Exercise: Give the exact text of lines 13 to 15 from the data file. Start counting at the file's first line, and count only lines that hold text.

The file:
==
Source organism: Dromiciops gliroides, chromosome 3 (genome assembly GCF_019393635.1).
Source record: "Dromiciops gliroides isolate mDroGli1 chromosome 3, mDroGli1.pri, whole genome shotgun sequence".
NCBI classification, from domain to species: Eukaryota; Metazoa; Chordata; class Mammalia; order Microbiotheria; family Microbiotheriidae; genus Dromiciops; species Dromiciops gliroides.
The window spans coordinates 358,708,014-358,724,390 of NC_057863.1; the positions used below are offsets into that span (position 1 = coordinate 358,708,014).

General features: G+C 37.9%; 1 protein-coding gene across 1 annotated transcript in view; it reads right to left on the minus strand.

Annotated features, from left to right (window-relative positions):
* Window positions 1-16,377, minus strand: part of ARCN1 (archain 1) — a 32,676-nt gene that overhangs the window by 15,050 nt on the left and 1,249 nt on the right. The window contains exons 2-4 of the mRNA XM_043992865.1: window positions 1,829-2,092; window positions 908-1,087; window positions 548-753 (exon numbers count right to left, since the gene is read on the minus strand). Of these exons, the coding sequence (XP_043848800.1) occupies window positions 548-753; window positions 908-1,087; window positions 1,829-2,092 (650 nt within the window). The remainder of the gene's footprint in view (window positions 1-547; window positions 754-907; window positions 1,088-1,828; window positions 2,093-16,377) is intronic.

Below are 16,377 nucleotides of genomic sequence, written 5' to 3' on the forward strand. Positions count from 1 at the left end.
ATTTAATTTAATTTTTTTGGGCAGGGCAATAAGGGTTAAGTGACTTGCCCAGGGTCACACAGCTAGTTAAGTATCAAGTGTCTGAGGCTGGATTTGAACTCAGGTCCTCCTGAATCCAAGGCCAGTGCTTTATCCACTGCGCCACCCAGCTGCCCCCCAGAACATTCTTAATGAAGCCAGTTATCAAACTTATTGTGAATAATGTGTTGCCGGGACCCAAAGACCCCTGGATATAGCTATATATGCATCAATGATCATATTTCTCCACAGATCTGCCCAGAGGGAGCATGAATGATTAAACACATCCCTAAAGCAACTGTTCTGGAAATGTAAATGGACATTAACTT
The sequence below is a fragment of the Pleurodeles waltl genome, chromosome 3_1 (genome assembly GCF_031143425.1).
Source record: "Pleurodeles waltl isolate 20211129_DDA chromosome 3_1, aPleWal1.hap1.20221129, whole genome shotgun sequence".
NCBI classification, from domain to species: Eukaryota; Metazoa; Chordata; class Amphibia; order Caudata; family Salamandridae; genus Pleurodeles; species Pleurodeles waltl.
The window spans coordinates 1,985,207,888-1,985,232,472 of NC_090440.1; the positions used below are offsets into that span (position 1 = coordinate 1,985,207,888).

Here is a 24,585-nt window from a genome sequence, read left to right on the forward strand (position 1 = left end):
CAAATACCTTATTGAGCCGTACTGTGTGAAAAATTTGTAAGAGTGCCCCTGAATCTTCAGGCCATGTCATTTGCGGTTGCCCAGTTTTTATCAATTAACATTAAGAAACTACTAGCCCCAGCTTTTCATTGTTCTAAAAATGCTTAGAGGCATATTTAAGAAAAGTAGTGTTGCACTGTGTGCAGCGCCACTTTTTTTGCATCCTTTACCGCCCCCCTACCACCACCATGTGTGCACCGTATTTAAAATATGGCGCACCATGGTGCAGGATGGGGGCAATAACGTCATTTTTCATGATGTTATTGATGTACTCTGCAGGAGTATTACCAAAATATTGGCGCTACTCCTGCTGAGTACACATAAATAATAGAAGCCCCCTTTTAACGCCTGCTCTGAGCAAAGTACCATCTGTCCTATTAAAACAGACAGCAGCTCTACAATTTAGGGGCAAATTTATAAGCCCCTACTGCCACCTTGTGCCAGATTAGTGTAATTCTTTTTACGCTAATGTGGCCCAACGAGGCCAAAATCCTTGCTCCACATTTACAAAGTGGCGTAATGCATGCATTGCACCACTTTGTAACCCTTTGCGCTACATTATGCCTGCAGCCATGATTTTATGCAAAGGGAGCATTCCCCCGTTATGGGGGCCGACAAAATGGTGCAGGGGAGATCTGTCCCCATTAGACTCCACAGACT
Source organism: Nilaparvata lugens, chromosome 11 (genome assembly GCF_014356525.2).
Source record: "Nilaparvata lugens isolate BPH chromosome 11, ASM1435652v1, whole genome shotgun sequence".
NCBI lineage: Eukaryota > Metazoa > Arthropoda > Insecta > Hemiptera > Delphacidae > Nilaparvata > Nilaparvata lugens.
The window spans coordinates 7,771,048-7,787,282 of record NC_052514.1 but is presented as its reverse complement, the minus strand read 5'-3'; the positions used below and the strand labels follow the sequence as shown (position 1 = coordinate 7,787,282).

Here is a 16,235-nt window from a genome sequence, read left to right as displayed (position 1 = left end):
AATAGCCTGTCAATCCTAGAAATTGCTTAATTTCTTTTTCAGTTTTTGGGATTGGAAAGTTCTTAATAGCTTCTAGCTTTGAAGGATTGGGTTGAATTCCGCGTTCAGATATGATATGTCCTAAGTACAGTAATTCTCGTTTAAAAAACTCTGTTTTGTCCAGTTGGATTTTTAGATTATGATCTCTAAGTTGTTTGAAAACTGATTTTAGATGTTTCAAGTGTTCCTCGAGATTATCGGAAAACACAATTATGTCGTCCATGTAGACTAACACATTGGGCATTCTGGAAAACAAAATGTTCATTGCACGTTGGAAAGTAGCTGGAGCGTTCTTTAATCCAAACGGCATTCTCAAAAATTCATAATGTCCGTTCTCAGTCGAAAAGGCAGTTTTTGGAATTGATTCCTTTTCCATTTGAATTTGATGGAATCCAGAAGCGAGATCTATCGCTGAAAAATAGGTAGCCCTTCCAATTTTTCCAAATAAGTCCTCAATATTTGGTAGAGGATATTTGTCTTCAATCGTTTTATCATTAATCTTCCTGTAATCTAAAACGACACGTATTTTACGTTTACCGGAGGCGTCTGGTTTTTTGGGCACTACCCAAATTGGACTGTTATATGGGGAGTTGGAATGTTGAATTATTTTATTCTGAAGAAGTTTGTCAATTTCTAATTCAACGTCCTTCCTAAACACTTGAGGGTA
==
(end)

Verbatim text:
The window spans coordinates 1,985,207,888-1,985,232,472 of NC_090440.1; the positions used below are offsets into that span (position 1 = coordinate 1,985,207,888).

Here is a 24,585-nt window from a genome sequence, read left to right on the forward strand (position 1 = left end):
CAAATACCTTATTGAGCCGTACTGTGTGAAAAATTTGTAAGAGTGCCCCTGAATCTTCAGGCCATGTCATTTGCGGTTGCCCAGTTTTTATCAATTAACATTAAGAAACTACTAGCCCCAGCTTTTCATTGTTCTAAAAATGCTTAGAGGCATATTTAAGAAAAGTAGTGTTGCACTGTGTGCAGCGCCACTTTTTTTGCATCCTTTACCGCCCCCCTACCACCACCATGTGTGCACCGTATTTAAAATATGGCGCACCATGGTGCAGGATGGGGGCAATAACGTCATTTTTCATGATGTTATTGATGTACTCTGCAGGAGTATTACCAAAATATTGGCGCTACTCCTGCTGAGTACACATAAATAATAGAAGCCCCCTTTTAACGCCTGCTCTGAGCAAAGTACCATCTGTCCTATTAAAACAGACAGCAGCTCTACAATTTAGGGGCAAATTTATAAGCCCCTACTGCCACCTTGTGCCAGATTAGTGTAATTCTTTTTACGCTAATGTGGCCCAACGAGGCCAAAATCCTTGCTCCACATTTACAAAGTGGCGTAATGCATGCATTGCACCACTTTGTAACCCTTTGCGCTACATTATGCCTGCAGCCATGATTTTATGCAAAGGGAGCATTCCCCCGTTATGGGGGCCGACAAAATGGTGCAGGGGAGATCTGTCCCCATTAGACTCCACAGACT